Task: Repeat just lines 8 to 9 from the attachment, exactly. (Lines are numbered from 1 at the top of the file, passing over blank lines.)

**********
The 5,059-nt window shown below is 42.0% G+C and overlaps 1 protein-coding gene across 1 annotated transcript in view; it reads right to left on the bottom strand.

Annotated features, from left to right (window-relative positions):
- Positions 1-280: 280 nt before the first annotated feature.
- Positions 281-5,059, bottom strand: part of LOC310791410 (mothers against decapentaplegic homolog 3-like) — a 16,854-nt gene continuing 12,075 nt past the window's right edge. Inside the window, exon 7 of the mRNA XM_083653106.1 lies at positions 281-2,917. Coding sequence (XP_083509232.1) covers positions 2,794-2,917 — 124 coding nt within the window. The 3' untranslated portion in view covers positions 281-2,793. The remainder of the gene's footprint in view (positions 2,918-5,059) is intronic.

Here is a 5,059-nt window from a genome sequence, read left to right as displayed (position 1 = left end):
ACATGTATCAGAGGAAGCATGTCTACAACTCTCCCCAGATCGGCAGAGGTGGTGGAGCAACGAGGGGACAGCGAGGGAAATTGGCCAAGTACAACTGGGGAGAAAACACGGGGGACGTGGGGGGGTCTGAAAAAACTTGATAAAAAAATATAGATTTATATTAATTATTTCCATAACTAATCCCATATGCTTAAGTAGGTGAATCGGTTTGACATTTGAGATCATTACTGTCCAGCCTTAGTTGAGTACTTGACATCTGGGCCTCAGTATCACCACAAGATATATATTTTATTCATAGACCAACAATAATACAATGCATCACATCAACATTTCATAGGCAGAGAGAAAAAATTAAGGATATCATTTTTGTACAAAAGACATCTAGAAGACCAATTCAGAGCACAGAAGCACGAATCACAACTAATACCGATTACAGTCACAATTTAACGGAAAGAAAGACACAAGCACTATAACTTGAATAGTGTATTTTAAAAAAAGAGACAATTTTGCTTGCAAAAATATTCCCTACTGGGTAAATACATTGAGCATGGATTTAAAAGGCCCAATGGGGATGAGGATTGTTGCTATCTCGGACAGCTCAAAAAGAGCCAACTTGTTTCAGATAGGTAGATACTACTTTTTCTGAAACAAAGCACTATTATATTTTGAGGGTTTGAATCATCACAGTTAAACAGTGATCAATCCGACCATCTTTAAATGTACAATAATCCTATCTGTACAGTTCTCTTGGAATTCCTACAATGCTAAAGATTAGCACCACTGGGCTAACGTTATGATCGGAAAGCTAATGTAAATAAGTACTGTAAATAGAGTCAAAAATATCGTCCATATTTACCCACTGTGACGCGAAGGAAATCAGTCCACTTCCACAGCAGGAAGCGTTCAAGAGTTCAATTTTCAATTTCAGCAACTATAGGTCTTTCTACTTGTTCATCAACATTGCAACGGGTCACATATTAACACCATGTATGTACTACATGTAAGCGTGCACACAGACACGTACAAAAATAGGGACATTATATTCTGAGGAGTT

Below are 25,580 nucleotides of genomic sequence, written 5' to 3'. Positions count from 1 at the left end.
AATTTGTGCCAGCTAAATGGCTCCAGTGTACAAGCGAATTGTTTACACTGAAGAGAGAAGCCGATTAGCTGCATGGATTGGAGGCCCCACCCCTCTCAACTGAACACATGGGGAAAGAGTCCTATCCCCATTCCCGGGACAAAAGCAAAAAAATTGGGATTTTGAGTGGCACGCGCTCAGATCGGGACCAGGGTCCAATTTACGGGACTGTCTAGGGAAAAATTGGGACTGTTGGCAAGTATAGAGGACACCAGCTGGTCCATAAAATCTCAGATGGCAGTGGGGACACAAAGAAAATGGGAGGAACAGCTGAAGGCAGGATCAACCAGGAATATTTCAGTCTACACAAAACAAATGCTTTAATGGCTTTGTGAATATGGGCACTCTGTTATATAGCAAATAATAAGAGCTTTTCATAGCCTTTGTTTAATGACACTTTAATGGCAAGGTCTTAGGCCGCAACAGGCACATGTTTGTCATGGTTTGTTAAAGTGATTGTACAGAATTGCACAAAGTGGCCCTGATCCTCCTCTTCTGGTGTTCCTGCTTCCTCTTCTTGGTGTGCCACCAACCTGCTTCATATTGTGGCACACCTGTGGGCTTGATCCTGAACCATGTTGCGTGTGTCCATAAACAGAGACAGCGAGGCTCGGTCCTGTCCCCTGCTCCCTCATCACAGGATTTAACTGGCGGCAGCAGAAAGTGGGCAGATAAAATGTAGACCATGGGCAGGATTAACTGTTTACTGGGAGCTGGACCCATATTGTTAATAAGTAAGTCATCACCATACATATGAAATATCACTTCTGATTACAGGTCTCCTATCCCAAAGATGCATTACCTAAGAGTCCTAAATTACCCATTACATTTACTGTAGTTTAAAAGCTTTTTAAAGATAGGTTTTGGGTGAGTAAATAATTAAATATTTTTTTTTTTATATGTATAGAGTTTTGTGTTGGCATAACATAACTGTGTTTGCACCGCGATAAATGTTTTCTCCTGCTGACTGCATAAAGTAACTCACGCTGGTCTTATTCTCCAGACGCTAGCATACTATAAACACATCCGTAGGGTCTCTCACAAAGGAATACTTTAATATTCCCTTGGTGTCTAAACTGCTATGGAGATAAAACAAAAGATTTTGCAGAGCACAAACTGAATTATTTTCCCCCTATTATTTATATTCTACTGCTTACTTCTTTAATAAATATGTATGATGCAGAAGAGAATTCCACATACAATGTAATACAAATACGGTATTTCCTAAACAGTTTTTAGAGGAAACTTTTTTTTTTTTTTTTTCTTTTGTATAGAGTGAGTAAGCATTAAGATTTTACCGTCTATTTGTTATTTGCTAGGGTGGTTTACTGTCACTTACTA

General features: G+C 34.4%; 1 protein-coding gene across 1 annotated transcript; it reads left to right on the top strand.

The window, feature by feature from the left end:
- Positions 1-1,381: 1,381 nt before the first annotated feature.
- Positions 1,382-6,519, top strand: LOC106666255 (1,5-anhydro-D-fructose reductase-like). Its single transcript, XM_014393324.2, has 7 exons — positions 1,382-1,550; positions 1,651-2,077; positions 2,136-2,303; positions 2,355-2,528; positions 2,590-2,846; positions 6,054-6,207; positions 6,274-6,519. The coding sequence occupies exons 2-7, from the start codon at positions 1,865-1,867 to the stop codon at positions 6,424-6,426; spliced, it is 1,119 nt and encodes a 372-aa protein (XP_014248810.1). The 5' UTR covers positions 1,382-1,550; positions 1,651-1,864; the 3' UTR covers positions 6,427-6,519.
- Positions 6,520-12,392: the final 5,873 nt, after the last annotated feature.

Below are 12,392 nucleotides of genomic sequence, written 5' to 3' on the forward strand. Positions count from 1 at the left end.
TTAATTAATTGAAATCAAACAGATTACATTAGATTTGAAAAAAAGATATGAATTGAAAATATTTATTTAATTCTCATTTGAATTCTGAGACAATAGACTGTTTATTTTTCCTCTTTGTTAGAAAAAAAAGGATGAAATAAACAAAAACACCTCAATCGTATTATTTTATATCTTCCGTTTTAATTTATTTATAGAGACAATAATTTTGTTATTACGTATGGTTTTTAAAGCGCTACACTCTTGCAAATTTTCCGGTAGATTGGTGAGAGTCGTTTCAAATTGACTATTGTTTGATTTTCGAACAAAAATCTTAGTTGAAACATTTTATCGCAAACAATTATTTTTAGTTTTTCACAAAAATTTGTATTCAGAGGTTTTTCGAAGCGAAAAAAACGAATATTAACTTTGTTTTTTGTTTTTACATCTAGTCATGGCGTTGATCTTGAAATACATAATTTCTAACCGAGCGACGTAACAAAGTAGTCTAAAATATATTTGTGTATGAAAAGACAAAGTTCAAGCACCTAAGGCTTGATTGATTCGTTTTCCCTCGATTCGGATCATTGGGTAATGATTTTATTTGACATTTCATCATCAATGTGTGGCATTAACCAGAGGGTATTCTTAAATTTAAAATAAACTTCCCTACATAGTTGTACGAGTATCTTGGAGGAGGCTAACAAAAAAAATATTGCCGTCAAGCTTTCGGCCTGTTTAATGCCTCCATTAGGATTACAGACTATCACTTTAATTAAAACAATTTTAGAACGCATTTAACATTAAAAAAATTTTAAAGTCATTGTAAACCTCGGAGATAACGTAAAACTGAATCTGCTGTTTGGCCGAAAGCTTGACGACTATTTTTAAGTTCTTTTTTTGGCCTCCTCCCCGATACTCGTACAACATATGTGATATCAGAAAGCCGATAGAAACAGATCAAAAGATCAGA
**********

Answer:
AATTTGTGCCAGCTAAATGGCTCCAGTGTACAAGCGAATTGTTTACACTGAAGAGAGAAGCCGATTAGCTGCATGGATTGGAGGCCCCACCCCTCTCAACTGAACACATGGGGAAAGAGTCCTATCCCCATTCCCGGGACAAAAGCAAAAAAATTGGGATTTTGAGTGGCACGCGCTCAGATCGGGACCAGGGTCCAATTTACGGGACTGTCTAGGGAAAAATTGGGACTGTTGGCAAGTATAGAGGACACCAGCTGGTCCATAAAATCTCAGATGGCAGTGGGGACACAAAGAAAATGGGAGGAACAGCTGAAGGCAGGATCAACCAGGAATATTTCAGTCTACACAAAACAAATGCTTTAATGGCTTTGTGAATATGGGCACTCTGTTATATAGCAAATAATAAGAGCTTTTCATAGCCTTTGTTTAATGACACTTTAATGGCAAGGTCTTAGGCCGCAACAGGCACATGTTTGTCATGGTTTGTTAAAGTGATTGTACAGAATTGCACAAAGTGGCCCTGATCCTCCTCTTCTGGTGTTCCTGCTTCCTCTTCTTGGTGTGCCACCAACCTGCTTCATATTGTGGCACACCTGTGGGCTTGATCCTGAACCATGTTGCGTGTGTCCATAAACAGAGACAGCGAGGCTCGGTCCTGTCCCCTGCTCCCTCATCACAGGATTTAACTGGCGGCAGCAGAAAGTGGGCAGATAAAATGTAGACCATGGGCAGGATTAACTGTTTACTGGGAGCTGGACCCATATTGTTAATAAGTAAGTCATCACCATACATATGAAATATCACTTCTGATTACAGGTCTCCTATCCCAAAGATGCATTACCTAAGAGTCCTAAATTACCCATTACATTTACTGTAGTTTAAAAGCTTTTTAAAGATAGGTTTTGGGTGAGTAAATAATTAAATATTTTTTTTTTTATATGTATAGAGTTTTGTGTTGGCATAACATAACTGTGTTTGCACCGCGATAAATGTTTTCTCCTGCTGACTGCATAAAGTAACTCACGCTGGTCTTATTCTCCAGACGCTAGCATACTATAAACACATCCGTAGGGTCTCTCACAAAGGAATACTTTAATATTCCCTTGGTGTCTAAACTGCTATGGAGATAAAACAAAAGATTTTGCAGAGCACAAACTGAATTATTTTCCCCCTATTATTTATATTCTACTGCTTACTTCTTTAATAAATATGTATGATGCAGAAGAGAATTCCACATACAATGTAATACAAATACGGTATTTCCTAAACAGTTTTTAGAGGAAACTTTTTTTTTTTTTTTTTCTTTTGTATAGAGTGAGTAAGCATTAAGATTTTACCGTCTATTTGTTATTTGCTAGGGTGGTTTACTGTCACTTACTA

General features: G+C 34.4%; 1 protein-coding gene across 1 annotated transcript; it reads left to right on the top strand.